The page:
Filed 15 March 1983
Husband and Wife 9; Master and Servant 87 — injuries compensable under Workers' Compensation Act — loss of consortium action by spouse prohibited When an employee's injuries are compensable under the Workers' Compensation Act, the employee's spouse is prohibited from maintaining an action for loss of consortium resulting from such injuries by the statute which excludes "all other rights and remedies of the employee, his dependents, next of kin or representative as against the employer at common law or otherwise on account of such injury or death" G.S. 97-10.1. Furthermore, the statute does not constitute a taking of property without due process in violation of Art. I, 18 of the North Carolina Constitution.
APPEAL by plaintiff from Bailey, Judge. Judgment entered 1 March 1982. Heard in the Court of Appeals 16 February 1983.
Perry, Kittrell, Blackburn Blackburn, by George T. Blackburn, II, for plaintiff-appellant.
Fred D. Poisson for defendant-appellee.
Plaintiff's husband, Richard Sneed, who was an employee of defendant, was injured on the job when a load of coal with which he was working became dislodged, crushing and pinning him and causing him serious disabling injuries. While Richard Sneed had a Workers' Compensation Act claim pending before the North Carolina Industrial Commission, plaintiff sought damages, through a civil action in superior court, for loss of consortium caused by defendant's alleged negligence which resulted in personal injury to plaintiff's husband.
Plaintiff requested actual and punitive damages from defendant for loss of consortium caused by injuries to her husband which included periods of depression and sexual impotence. Defendant answered admitting the on-the-job injury to plaintiff's husband but denying negligence on its part and denying that the complaint stated a claim upon which relief could be granted. Defendant moved to dismiss pursuant to Rule 12 (b)(1), (6) and (7) and for summary judgment. From the court's order dismissing the action, plaintiff appeals.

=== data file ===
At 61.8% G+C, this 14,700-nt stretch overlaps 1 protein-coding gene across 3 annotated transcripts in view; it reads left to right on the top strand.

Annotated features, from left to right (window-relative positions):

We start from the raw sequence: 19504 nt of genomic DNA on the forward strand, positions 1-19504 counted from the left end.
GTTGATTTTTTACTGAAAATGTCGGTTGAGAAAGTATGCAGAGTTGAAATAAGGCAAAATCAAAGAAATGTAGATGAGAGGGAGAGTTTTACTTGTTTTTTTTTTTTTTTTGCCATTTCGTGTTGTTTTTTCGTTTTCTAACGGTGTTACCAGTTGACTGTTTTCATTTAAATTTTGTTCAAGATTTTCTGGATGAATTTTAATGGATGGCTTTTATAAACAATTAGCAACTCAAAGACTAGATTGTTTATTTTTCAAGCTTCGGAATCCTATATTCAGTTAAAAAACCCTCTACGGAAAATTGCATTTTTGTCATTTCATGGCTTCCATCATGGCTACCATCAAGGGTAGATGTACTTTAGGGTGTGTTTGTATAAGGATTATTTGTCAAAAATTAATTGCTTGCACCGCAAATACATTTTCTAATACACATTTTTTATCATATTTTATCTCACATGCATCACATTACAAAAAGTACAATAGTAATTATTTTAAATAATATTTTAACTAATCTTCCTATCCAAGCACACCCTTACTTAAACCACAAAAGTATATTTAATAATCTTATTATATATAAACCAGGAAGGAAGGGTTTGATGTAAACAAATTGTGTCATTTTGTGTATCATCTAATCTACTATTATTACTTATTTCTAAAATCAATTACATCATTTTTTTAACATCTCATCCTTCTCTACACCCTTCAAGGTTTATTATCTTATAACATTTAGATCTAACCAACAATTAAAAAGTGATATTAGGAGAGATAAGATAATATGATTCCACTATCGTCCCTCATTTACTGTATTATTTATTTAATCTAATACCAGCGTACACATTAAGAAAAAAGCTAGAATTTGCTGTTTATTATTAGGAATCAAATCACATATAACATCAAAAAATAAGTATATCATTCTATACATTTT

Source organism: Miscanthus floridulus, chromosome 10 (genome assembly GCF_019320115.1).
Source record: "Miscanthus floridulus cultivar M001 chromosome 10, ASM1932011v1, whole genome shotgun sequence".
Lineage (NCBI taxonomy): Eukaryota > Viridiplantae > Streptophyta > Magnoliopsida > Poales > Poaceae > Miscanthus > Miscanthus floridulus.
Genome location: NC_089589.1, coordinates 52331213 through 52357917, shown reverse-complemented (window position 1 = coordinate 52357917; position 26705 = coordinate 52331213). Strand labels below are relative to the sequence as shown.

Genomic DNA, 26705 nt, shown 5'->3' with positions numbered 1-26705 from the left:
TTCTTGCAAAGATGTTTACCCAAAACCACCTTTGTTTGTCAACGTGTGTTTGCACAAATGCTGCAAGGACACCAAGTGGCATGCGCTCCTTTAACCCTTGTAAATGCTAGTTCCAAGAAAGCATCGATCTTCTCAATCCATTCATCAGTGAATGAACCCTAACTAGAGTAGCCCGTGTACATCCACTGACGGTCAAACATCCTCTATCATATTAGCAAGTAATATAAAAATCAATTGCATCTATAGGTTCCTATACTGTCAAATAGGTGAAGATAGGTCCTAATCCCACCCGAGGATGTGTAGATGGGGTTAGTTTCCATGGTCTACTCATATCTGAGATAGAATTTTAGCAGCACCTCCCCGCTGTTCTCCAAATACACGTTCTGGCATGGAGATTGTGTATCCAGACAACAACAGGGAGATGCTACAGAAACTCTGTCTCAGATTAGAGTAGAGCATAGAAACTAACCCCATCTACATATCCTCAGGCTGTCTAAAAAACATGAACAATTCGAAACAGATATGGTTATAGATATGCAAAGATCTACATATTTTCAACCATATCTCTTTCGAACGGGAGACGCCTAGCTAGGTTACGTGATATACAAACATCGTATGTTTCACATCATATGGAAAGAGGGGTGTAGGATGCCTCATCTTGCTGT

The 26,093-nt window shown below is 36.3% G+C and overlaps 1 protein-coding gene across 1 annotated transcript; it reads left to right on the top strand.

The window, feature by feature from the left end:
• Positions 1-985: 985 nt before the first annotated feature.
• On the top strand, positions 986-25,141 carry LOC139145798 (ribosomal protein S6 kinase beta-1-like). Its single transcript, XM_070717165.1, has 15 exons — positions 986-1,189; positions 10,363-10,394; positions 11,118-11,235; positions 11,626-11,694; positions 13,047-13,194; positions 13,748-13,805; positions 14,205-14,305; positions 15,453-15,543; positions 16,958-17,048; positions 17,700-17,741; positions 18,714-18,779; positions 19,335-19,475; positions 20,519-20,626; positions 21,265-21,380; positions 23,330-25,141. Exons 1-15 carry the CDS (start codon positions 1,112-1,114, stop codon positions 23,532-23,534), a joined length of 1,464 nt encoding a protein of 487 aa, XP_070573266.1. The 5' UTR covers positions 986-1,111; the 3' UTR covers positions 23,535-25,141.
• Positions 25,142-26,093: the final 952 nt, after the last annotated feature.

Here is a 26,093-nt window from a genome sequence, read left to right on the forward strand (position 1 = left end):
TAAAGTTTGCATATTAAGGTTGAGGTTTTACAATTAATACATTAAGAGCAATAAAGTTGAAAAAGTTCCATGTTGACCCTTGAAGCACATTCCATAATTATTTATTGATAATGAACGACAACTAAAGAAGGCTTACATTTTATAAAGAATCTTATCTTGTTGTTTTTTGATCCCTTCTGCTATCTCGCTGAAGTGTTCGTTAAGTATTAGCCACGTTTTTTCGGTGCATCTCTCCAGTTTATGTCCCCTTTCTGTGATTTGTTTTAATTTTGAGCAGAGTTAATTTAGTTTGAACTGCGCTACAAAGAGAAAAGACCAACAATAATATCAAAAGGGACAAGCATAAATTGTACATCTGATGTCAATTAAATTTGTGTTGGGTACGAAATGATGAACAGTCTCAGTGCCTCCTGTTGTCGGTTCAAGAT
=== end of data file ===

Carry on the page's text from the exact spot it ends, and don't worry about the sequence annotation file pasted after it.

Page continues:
Plaintiff challenges the granting of defendant's Rule 12 (b)(1), (6) and (7) motions to dismiss contending that the claim of a wife for loss of consortium, where her injured husband is entitled to compensation under the Workers' Compensation Act, is not barred by the provisions of G.S. 97-10.1. We disagree.
Jurisdiction lies in the trial court for "all actions for personal injuries due to negligence, except insofar as it has been deprived of such jurisdiction by statute." Bryant v. Doughterty, 267 N.C. 545, 549-50, 148 S.E.2d 548, 552 (1966). Here the trial court has been deprived of jurisdiction by the clear language of G.S. 97-10.1:
If the employee and the employer are subject to and have complied with the provisions of this Article, then the rights and remedies herein granted to the employee, his dependents, next of kin, or personal representative shall exclude all other rights and remedies of the employee, his dependents, next of kin, or representative as against the employer at common law or otherwise on account of such injury or death.